There are quite a few products on the market called taxonomy tools. To choose just a few for a comparative evaluation requires narrowing the field a bit. Since taxonomies are typically used for tagging and searching, a number of taxonomy products integrate taxonomy creation and maintenance features along with capabilities such as auto-categorization, human tagging, or search to provide more complex, full-featured solutions. This article, however, looks at products that facilitate only taxonomy creation and maintenance.
Taxonomy tools are used by individuals who call themselves taxonomists or who otherwise are familiar with best practices for creating taxonomies, including librarians, controlled vocabulary editors, lexicographers, and some information architects. The tools are not difficult to use, but creating a good taxonomy requires specific skills and knowledge of categorization practices. The use of the software alone does not necessarily result in a usable taxonomy, just as a good HTML editing tool does not necessarily result in a good website if the user is not skilled in the techniques of web design.
There are different definitions and types of taxonomies: simple lists of terms with synonyms, hierarchical trees, faceted categories, standard thesauri, and complex ontologies. The products reviewed here serve the creation of all of these types of taxonomies, except for limitations in ontologies. The designation “taxonomy” can refer to all of these or, more specifically, to a hierarchical, tree-type taxonomy. We will refer to taxonomies in the broader sense. An information retrieval thesaurus can be considered a more complex type of taxonomy, which supports not only hierarchical relationships but also associated term relationships, cross-references from nonpreferred (used for) terms. The products evaluated here each support these thesaurus characteristics, so they are marketed as “thesaurus construction tools,” rather than taxonomy tools. Yet thesaurus tools are the best options for creating a simple hierarchical taxonomy as well.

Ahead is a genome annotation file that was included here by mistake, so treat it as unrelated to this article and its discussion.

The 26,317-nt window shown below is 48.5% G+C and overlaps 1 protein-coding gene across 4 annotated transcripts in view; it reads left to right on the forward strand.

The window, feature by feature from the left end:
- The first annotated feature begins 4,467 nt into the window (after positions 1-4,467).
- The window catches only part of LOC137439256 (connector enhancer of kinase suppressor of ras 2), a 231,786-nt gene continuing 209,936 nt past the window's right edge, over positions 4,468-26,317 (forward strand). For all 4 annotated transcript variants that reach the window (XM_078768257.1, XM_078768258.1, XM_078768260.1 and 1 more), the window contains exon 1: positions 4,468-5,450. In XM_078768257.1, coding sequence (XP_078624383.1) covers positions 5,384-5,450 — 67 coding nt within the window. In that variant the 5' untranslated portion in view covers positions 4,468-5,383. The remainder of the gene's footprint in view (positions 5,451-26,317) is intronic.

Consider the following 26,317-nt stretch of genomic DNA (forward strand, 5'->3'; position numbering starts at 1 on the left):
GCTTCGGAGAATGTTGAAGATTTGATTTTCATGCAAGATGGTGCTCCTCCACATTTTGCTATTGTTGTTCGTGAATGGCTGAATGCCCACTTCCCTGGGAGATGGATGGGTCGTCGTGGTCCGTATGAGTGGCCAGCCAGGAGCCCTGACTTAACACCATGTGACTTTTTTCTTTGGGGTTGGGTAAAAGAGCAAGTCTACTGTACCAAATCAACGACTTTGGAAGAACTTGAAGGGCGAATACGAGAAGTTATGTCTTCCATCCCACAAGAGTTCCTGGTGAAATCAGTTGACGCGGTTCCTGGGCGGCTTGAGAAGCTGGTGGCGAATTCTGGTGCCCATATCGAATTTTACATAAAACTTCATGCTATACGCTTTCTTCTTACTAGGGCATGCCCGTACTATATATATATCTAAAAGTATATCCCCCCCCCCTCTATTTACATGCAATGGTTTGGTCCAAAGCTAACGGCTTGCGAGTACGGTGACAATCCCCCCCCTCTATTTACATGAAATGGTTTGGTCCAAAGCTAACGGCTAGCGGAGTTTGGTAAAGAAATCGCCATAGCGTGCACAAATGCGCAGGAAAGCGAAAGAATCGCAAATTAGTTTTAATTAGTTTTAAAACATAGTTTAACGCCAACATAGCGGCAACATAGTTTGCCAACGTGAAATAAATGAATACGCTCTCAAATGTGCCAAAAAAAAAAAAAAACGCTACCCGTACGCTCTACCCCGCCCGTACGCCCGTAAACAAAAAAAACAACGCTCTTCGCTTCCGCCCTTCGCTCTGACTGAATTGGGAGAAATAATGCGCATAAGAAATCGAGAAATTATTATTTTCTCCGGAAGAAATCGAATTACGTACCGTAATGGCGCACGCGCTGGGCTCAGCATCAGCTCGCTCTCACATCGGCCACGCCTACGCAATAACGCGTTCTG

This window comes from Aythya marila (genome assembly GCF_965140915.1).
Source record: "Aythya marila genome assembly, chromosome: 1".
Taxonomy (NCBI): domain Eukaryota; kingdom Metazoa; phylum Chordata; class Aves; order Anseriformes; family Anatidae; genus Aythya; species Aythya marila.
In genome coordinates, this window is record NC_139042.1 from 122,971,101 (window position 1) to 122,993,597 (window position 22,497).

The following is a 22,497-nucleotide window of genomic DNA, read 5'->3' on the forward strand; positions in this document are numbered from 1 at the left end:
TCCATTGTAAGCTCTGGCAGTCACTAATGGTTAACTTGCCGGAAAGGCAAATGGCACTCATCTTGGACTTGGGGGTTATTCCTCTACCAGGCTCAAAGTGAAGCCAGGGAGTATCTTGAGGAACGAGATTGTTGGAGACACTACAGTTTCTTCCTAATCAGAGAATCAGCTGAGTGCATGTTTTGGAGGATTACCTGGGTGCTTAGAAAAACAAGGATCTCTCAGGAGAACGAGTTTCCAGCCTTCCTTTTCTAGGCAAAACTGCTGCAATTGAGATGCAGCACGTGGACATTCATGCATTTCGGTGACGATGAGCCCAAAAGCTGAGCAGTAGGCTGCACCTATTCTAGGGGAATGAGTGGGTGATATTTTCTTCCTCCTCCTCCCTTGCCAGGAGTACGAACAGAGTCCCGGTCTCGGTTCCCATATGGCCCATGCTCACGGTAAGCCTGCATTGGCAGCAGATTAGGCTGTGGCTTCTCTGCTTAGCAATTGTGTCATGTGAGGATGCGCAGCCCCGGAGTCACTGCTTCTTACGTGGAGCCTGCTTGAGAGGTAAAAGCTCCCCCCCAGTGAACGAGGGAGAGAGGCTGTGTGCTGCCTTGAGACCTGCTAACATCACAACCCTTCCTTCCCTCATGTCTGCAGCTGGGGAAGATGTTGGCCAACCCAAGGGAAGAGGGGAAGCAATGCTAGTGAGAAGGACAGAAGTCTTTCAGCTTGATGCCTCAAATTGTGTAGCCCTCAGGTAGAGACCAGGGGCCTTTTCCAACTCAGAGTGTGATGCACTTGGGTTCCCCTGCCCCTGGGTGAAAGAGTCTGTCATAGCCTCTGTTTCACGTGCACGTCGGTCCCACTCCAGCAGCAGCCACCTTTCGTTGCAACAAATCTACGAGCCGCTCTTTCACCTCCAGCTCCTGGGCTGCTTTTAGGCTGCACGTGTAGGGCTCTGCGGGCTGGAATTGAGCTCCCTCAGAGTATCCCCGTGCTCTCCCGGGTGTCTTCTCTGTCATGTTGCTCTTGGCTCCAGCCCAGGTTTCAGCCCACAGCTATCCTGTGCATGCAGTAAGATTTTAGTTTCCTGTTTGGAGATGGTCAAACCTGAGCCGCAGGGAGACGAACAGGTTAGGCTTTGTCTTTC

The basic requirement of a taxonomy tool is to maintain terms and their associated relationships and other attributes. The relationships are reciprocal between pairs of terms, so by using a taxonomy tool, the user only needs to create or edit the relationship in one place. If the user decides to rename or delete a term, all its relationships will reflect the change. Support for optional scope notes and user-defined classification categories for each term is also standard in a taxonomy tool.